Mark Falcoff’s February 23, 2004 American Enterprise Institute post, “Facing up to the Conflict in Colombia” broaches an important topic. But Falcoff does not face up to reality as promised. Falcoff correctly notes that what started as a civil conflict in Colombia has degraded into a very dirty war replete with kidnappings, terrorism, and paramilitary executions.
However, in crediting the leading rebel group with trafficking financed success, with little popular support, he misses two underlying factors that must be confronted.
The first is that the FARC guerrilla simply couldn’t function without the tacit complicity of the US.
FARC participates in the trafficking a portion of the estimated 580 tons of cocaine sold annually in the United States. This is laundered from US dollars back into Colombian pesos to finance guerilla payrolls, arms and explosives purchases and operations. The FARC, and other Colombian groups, have come to rely almost completely on the extremely lax enforcement climate against money laundering in the US.
The FARC has depended upon companies like General Electric to facilitate financing the bad things in life, such as spectacular attacks against soft civilian targets, by GE’s blind eye toward US manufactures based exporting and refusing to put an end to cash purchases.
For years a key money laundering strategy has been the cash purchase and exportation of manufactured goods from the United States, particularly south Florida, to sell at below market prices in Colombia’s vast black market, known as “San Andresitos”. This old and tired trick still brings in an estimated $5 billion a year to Colombia. Few American executives or American law enforcement officials dare confront it.
Second, although Colombia’s population isn’t generally supportive of the guerrilla, government and business leaders enjoy equal, or at times even less, public confidence. Although many officials and businesspeople are honest, the spectacular incidences of graft, nepotism, and white collar robbery, particularly of pension funds, and the general misallocation of tax revenue has sullied reputations and trust. Confidence inspiring infrastructure for effective tax collection and revenue distribution has all but broken down.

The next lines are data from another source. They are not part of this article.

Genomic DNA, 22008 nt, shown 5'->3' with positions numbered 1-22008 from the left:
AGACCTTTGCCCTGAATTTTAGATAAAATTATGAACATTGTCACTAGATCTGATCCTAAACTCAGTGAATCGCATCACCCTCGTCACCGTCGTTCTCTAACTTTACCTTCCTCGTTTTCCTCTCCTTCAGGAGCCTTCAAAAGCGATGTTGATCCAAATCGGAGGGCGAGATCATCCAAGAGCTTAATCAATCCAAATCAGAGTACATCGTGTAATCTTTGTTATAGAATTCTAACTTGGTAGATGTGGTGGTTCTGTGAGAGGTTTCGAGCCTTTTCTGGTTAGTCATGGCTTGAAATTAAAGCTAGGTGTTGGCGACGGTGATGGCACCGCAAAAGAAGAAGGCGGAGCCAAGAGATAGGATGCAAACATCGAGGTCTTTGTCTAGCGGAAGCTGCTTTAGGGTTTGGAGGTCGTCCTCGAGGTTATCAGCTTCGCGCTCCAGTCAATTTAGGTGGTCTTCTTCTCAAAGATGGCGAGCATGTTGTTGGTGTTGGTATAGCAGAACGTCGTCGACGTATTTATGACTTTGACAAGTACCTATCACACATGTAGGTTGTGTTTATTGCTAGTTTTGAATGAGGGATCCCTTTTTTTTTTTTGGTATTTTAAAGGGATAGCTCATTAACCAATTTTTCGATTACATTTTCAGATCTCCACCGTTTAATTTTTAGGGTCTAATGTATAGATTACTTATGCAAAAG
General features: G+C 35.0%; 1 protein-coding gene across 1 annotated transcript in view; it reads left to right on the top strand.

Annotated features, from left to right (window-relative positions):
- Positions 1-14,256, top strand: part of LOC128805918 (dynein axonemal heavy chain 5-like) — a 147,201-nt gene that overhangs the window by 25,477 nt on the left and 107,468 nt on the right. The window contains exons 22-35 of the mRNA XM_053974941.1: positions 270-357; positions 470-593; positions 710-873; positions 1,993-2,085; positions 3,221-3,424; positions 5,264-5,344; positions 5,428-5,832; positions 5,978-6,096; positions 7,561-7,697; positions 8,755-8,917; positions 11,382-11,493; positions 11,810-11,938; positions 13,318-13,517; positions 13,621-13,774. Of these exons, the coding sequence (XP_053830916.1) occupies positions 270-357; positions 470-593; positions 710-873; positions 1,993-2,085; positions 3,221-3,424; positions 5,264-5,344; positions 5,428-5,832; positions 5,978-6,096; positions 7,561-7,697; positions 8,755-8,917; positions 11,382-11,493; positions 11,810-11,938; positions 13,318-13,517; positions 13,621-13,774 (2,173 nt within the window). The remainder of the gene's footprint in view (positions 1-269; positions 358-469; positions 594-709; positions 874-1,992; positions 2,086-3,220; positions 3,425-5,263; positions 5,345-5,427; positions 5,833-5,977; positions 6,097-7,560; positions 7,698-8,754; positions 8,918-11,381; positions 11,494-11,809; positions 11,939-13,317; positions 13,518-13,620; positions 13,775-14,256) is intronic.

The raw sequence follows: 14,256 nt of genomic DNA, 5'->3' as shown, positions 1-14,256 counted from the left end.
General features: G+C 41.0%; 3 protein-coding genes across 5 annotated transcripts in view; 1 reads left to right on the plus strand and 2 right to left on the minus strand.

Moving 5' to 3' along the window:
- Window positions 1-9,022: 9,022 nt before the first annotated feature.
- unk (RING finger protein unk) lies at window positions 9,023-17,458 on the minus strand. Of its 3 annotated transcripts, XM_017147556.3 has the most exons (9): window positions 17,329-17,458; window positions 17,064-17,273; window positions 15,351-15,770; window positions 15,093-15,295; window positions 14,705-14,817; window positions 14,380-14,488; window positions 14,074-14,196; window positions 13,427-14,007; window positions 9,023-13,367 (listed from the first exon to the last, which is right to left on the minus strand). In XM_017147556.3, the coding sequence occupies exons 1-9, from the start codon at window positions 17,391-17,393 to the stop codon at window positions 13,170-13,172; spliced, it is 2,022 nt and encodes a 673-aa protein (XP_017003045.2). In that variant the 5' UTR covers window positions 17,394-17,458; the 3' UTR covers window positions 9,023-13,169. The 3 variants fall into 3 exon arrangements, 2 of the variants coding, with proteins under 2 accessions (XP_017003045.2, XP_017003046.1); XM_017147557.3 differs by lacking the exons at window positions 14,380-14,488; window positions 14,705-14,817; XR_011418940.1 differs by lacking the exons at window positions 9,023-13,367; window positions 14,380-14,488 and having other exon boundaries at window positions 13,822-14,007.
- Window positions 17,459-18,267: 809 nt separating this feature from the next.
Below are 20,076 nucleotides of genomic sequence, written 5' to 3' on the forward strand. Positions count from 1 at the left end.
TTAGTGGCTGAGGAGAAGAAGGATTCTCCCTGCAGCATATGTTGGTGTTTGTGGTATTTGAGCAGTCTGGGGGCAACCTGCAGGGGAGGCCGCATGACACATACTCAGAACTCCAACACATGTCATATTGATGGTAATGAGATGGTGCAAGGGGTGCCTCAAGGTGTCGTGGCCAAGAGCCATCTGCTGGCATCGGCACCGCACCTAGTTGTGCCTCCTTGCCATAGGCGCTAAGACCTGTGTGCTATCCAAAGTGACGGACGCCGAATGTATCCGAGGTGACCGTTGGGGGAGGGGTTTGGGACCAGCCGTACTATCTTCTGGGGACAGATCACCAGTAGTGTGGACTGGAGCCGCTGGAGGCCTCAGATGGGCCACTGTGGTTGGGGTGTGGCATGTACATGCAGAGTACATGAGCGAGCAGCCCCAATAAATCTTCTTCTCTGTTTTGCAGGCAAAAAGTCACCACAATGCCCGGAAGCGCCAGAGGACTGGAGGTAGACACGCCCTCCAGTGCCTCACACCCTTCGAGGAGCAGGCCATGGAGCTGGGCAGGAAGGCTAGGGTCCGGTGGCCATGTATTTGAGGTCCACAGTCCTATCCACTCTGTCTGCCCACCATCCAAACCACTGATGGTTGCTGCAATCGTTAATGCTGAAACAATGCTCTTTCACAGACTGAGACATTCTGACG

Falcoff decries the role of NGOs, the Pastrana “land for peace” effort, and urges more military assistance to put down the guerilla:
“The present situation is also different in its international dimensions. Both figuratively and geographically, Colombia is a crossing point for drugs, terrorism, gun-running, and international criminality.”
The most obvious choke point to strangle all of these activities is their key financial juncture: the US. Yet profits from the 13 fold wholesale to retail distribution markup of narcotics in the US market as well as revenue from higher manufactures exports, and increasingly financial services sales (insurance contracts) to launder the proceeds of trafficking are fat, and US resistance is high.
What Colombia needs least is a simplistic AEI inspired solution that demonizes only one guilty party, provides lucrative military aid, and hopes for some sort of defining “win”. It hasn’t worked for Israel, isn’t working for Iraq, and won’t work in Colombia. The US has already provided $3 billion in Korean War era ammo that US forces couldn’t legally “lock and load”, as well as Vietnam vintage trucks and other useless military aid in the Plan Colombia boondoggle. This helped relatively few Colombian soldiers but padded many US defense contractor pockets by liquidating their worthless stock.
The most effective approach to help Colombia is the most painful for the US: clamp down on money laundering facilitated through the US financial system and underground economy.
Only then will the US be able to claim a productive role in curing what ails Colombia. Other US and even NGO aid should be lent helping Colombian president Uribe in his new, massive project to collect unpaid taxes, an endeavor sure to bring needed revenue to both urban and rural coffers.
Unfortunately, this is yet another area largely outside AEI’s “expertise”.
JACQUES KINAU writes for Academics for Justice, and San Francisco IndyMedia.
He can be reached at: JKinau@stinktank.org